For now, many conversations about global ‘cyber norms’ start with Beijing
China’s government is taking steps to become an international leader in discussions concerning “cyber norms,” a formal but still vague understanding about the appropriate behavior between states regarding offensive cyber operations.
Chinese leaders signed one such agreement Friday with Canada, marking Beijing’s sixth deal in two years. The first was with the Obama administration in late 2015. It curbed some cyber-enabled economic espionage by the Chinese against American companies.
China is promising to end state-sponsored cyberattacks aimed at Canada’s high-tech private sector, curtailing the practice of stealing Canadian trade secrets.
Beijing has now come to similar terms with the U.S., Canada, the United Kingdom and Australia — four of the Five Eye nations — in addition to Russia and Brazil.
In similar fashion to China’s other international cybersecurity agreements, this deal is non-binding, unenforceable in nature and only covers economic espionage. It outlines no punishment mechanism in case either China or Canada were to break the agreement.
The accord comes at a time when Canada’s private and public sectors are investing heavily in the development of artificial intelligence technologies and applications and while major Chinese government-owned enterprises look to purchase companies based in the country. Over the past several years, Canada has increasingly become known as a pioneering force in the evolution of AI.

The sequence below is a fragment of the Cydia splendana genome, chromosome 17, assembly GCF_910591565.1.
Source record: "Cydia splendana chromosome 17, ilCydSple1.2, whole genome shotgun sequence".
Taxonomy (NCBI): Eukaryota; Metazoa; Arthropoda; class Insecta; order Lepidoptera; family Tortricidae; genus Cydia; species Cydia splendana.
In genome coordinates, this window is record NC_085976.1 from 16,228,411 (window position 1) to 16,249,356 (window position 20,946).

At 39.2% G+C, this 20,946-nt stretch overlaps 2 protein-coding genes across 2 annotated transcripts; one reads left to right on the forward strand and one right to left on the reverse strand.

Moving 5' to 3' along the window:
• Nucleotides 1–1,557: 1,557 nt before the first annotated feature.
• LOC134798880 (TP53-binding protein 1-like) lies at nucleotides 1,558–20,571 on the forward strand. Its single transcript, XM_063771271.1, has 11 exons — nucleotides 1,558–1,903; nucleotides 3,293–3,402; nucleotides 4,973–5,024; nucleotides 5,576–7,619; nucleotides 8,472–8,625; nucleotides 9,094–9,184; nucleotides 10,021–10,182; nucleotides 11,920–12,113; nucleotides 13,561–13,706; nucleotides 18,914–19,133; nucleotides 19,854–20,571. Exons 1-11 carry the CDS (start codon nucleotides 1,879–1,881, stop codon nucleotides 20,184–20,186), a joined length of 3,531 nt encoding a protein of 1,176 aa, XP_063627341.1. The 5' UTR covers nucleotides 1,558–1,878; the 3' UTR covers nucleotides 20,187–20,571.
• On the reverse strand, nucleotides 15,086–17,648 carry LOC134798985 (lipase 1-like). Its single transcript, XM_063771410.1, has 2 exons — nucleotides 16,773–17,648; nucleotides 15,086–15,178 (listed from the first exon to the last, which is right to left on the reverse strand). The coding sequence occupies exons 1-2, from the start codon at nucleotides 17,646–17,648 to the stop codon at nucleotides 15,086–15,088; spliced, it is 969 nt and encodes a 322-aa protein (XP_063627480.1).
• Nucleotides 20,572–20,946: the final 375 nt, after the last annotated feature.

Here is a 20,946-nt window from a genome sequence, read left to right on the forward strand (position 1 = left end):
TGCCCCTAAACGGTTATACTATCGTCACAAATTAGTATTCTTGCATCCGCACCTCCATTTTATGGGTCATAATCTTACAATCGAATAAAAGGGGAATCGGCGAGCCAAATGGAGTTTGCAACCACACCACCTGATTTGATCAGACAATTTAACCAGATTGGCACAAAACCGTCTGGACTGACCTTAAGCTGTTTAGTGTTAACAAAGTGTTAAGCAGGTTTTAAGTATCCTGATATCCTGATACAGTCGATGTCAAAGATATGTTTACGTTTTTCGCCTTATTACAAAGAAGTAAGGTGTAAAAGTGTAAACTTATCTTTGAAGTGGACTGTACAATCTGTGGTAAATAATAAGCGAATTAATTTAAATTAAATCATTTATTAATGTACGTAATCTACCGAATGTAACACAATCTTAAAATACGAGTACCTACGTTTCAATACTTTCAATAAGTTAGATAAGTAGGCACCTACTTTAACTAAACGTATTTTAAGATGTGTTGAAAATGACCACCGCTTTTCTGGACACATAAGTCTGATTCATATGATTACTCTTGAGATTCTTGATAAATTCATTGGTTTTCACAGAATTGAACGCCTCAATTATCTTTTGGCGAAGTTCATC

“China’s recent signing of another agreement pledging to refrain from state-sponsored theft of business and trade secrets reflects Beijing’s calculus that these pacts boost China’s image as a responsible actor in cyberspace,” said Paul Triolo, a practice director with D.C.-based Eurasia Group, a consultancy that helps advise corporations about foreign policy. “The prohibition against IP and trade secret theft for commercial gain is fast becoming an international norm of behavior, despite being unenforceable.”
He added, “Beijing believes that this type of bilateral or multilateral agreement (G20, UN) benefits China’s global standing, at a time when Chinese leaders are pushing the idea of cyber sovereignty, and preparing for the 4th World Internet Conference, likely to take place in November or early December after the Party Congress.”
The bilateral agreement was made during a preplanned diplomatic talk held in Ottawa between senior Communist Party official Wang Yongqing and Prime Minister Justin Trudeau’s top national security adviser, Daniel Jean. It occurred four days after Trudeau spoke with Chinese Premier Li Keqiang by phone.
While most cybersecurity analysts believe that Chinese cyber-enabled economic espionage against the U.S. declined in recent years, since the famous Obama-Xi 2015 deal, there are some signs that this activity continues and is getting more difficult to spot.
“[Attributable] Chinese [hacking] activity does continue in some places not covered by these agreements, and there does seem to be a growing grumbling that some of this behavior might be starting up again,”said Adam Segal, director of digital and cyberspace policy at the Council on Foreign Relations..
Historically, the newly unveiled China-Canada cyber deal represents yet “another step in strengthening the norm against commercial cyber espionage, after agreements with U.S., U.K., Australia, and G-7 and G20,” Segal said.